There’s a pretty glaring deficit in most addiction treatment models. As professionals we somehow forget that people need to work, pay bills, and take care of their families. The world doesn’t stop to accommodate our needs when we’re getting the help we need.
Even more staggering is that millions of Americans are either without health insurance or otherwise unable to afford the cost of treatment. Too many of us find ourselves trapped in a world in which we can’t afford to continue in active addiction and we can’t afford to enter treatment.
"We can't solve problems by using the same kind of thinking we used when we created them." - Albert Einstein
Common sense dictates that:
- We consider a person’s physical health and related risks first.
- Second is their cognitive functioning, mental health, and related risks.
- We must also weigh the needs of dependents and loved ones.
What we’re really doing is triaging emergency needs and factoring available resources. The fewer resources we have, planning becomes a simpler (albeit less pleasant) process.
For the broke and uninsured, we’re at the mercy of entitlement programs and charity. In planning for emergency situations, it’s important to consider that hospital emergency rooms cannot legally turn away any urgent need. If we are experiencing acute symptoms of withdrawal or other dire circumstances, this should be our first step.
Advocacy is the name of the game when we’re struggling to get care. The social workers of community clinics and hospitals are able to identify free treatment centers and charitable organizations like the Salvation Army that provide free rehabilitation. Seeking out grant funded and federally funded health centers and rehabs may yield long waiting lists. Get on them anyway.
Rehabs and outpatient programs for addiction are staffed at most levels by professionals who are themselves recovering addicts and alcoholics.
Tip – we hate turning good people away because we were where you are and could be again. Some of us do pro bono work and some of our employers offer scholarships. Beat our doors down and ring our phones off the hook. Approach us with genuine humility and be persistent.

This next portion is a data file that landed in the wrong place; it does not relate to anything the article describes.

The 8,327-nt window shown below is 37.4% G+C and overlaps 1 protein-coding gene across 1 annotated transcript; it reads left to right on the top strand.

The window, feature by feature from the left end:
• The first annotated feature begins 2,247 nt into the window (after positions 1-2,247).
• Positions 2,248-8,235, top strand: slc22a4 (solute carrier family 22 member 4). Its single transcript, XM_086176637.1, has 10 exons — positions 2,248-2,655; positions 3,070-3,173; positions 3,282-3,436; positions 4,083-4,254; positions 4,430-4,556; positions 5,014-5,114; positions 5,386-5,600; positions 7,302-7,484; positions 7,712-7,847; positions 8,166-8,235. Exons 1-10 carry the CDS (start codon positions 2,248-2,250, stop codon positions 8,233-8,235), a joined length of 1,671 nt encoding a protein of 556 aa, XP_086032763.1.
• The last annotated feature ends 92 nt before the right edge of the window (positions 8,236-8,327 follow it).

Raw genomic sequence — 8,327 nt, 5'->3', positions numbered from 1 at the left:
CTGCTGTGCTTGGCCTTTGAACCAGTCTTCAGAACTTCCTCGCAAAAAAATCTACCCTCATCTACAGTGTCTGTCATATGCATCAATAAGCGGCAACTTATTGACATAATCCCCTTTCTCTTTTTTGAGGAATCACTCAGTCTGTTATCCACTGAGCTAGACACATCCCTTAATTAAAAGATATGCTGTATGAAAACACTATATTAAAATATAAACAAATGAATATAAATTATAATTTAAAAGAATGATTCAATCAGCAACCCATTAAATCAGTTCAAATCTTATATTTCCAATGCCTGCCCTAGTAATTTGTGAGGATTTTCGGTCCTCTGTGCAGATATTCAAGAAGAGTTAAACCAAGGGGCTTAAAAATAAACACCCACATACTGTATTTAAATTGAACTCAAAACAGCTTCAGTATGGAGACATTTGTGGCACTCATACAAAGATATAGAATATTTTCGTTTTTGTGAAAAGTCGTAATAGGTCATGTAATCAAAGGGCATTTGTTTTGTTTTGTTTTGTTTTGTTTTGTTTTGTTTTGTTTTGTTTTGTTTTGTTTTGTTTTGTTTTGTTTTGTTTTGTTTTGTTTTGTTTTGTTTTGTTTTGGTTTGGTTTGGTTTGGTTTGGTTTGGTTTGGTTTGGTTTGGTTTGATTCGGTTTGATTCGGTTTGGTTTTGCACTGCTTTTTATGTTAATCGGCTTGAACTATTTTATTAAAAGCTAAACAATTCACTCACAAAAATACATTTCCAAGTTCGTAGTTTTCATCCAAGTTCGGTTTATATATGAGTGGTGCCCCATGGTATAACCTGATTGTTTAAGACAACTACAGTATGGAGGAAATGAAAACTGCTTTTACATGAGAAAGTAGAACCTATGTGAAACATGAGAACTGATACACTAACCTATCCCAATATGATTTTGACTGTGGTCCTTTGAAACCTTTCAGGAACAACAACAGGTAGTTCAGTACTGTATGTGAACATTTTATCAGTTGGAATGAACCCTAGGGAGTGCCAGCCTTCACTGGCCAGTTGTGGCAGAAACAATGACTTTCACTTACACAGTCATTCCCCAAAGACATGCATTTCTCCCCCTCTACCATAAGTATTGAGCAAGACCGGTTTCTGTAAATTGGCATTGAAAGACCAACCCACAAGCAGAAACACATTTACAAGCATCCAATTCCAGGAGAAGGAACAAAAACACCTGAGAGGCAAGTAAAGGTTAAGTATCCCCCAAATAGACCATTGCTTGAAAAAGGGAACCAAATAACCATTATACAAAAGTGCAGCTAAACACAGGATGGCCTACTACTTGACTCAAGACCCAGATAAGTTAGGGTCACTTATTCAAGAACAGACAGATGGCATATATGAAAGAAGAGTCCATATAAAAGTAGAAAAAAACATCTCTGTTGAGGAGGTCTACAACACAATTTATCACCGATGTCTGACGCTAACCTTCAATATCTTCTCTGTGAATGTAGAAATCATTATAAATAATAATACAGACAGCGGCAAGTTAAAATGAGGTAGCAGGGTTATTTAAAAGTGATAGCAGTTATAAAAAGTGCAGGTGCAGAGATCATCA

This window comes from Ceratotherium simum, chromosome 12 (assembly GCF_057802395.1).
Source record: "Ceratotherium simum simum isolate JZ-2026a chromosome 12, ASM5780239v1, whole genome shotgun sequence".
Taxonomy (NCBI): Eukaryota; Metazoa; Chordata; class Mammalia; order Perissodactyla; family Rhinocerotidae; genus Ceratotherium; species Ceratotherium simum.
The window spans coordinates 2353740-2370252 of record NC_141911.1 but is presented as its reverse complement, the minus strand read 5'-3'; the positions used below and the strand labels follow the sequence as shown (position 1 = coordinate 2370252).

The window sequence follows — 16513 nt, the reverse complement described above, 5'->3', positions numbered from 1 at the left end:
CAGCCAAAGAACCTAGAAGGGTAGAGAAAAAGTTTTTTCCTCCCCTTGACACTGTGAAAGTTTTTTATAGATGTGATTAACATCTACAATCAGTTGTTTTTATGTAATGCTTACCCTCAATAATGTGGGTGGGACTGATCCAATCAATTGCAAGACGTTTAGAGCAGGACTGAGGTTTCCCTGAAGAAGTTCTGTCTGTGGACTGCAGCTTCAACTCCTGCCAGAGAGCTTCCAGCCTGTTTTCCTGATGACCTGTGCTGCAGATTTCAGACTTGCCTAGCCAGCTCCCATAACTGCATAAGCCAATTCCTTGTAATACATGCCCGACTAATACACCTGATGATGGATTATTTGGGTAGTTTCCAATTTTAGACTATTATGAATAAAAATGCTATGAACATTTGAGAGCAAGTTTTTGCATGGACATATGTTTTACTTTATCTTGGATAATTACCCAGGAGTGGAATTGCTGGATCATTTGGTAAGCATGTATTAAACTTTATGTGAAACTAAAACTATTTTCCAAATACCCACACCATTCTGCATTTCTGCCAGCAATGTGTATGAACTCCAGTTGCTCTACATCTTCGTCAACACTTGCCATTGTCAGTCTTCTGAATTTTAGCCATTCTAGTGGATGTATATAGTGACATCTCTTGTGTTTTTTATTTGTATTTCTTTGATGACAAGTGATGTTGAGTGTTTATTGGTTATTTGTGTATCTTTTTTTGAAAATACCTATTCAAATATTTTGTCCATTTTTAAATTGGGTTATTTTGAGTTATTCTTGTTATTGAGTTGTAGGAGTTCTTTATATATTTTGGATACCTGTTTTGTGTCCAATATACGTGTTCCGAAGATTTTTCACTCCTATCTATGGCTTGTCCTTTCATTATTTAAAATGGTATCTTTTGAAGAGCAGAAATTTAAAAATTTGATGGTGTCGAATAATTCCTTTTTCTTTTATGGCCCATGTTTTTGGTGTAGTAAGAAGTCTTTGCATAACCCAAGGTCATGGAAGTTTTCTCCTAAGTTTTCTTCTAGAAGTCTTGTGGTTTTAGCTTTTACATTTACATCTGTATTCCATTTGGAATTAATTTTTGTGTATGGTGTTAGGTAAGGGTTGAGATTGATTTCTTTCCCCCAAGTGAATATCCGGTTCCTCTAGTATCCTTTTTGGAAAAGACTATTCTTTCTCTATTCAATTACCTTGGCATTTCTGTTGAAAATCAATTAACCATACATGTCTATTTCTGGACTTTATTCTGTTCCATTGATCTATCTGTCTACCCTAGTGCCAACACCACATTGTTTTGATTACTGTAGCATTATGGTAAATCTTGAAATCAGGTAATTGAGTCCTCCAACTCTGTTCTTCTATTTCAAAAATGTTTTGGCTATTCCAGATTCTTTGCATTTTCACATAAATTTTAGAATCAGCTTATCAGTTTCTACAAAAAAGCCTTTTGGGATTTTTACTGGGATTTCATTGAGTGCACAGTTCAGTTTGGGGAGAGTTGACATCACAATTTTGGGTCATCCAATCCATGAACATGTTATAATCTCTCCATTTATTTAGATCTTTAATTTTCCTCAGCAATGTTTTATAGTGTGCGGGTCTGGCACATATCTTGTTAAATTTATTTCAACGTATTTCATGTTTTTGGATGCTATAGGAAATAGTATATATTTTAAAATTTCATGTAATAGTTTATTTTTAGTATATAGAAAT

Sliding scale treatment is often available from nonprofit organizations that accept federal funding. Avoid for-profit entities and private organizations. If possible, seek out programs that offer evening treatment or appointment times that let you continue to work if possible.
Churches & Services Organizations
My heroes are primarily people who do good deeds very quietly. The challenge is to find such folks.
We know to reach out to our places of worship and volunteer organizations for our emotional and spiritual needs but tend to overlook them as options for potentially helping us through early recovery and attaining treatment. Consider too that some ministers and priests have mental health and addictions training. Again, humility is key. Ask what the organization can do to support you.
In rural areas, or when options are otherwise limited we may have to go way outside of the box to find the solutions we need. Desperation is a gift that creates possibilities.
Consider this: do an intervention in reverse. In a traditional Intervention, the loved ones and associates of the active addict gather to confront and demonstrate need. If we’re willing to get help and can’t get past systemic or financial obstacles, let’s gather all of our loved ones and invested parties and invite them to collaborate and problem solve!
Consult the Experts
In addition to all the other benefits of the fellowships of Alcoholics Anonymous and Narcotics Anonymous, these experts also tend to be the most knowledgeable regarding local professional resources. They know if free or low cost resources exist and how to access them. They know which professional might be willing to meet after hours, accept small payments, or even barter for services.
They’ll point you toward the best group therapy and skills groups (solid free or low cost options). They’ll weigh in regarding areas of expertise amongst their members. They’ll alert you to housing and safe sober meeting places. Learning from the experiences of others is infinitely more efficient than reinventing the wheel. It simply takes a willingness to reach out and ask.
Once we move beyond acute withdrawal, the importance of professional services is a relative thing. Recovery coaches and sponsors are excellent mentors who often have willingness and ability to assist in coordinating use of multiple supports (natural and professional). The importance of incorporating contacts and developing close ties to many individuals within your local Recovery communities cannot be overstated. These are folks who will answer your phone call at 3am. Try doing that with a professional!
Form a plan and be accountable for everything you agree you’ll do. Draw on support from every safe person in your life. We must surround ourselves with good people in every part of our lives who know our struggles and needs. This not only garners greater support – it also keeps us honest.
Getting and staying sober is one of the hardest things a human being can do. If we can table our guilt and shame, we can be mindful that it feels good to help those in need and then we can allow ourselves to be helped.
- About the author Jim LaPierre:
- My story is I'm forever a work in progress and I love connecting with REAL people who are doing great things. I'm blessed to be making a living doing something I love. I'm a proud dad and the luckiest husband ever. I'm an aspiring author - check out my recovery blog at: recoveryrocks.bangordailynews.com Thanks! Jim
Page last updated Dec 16, 2013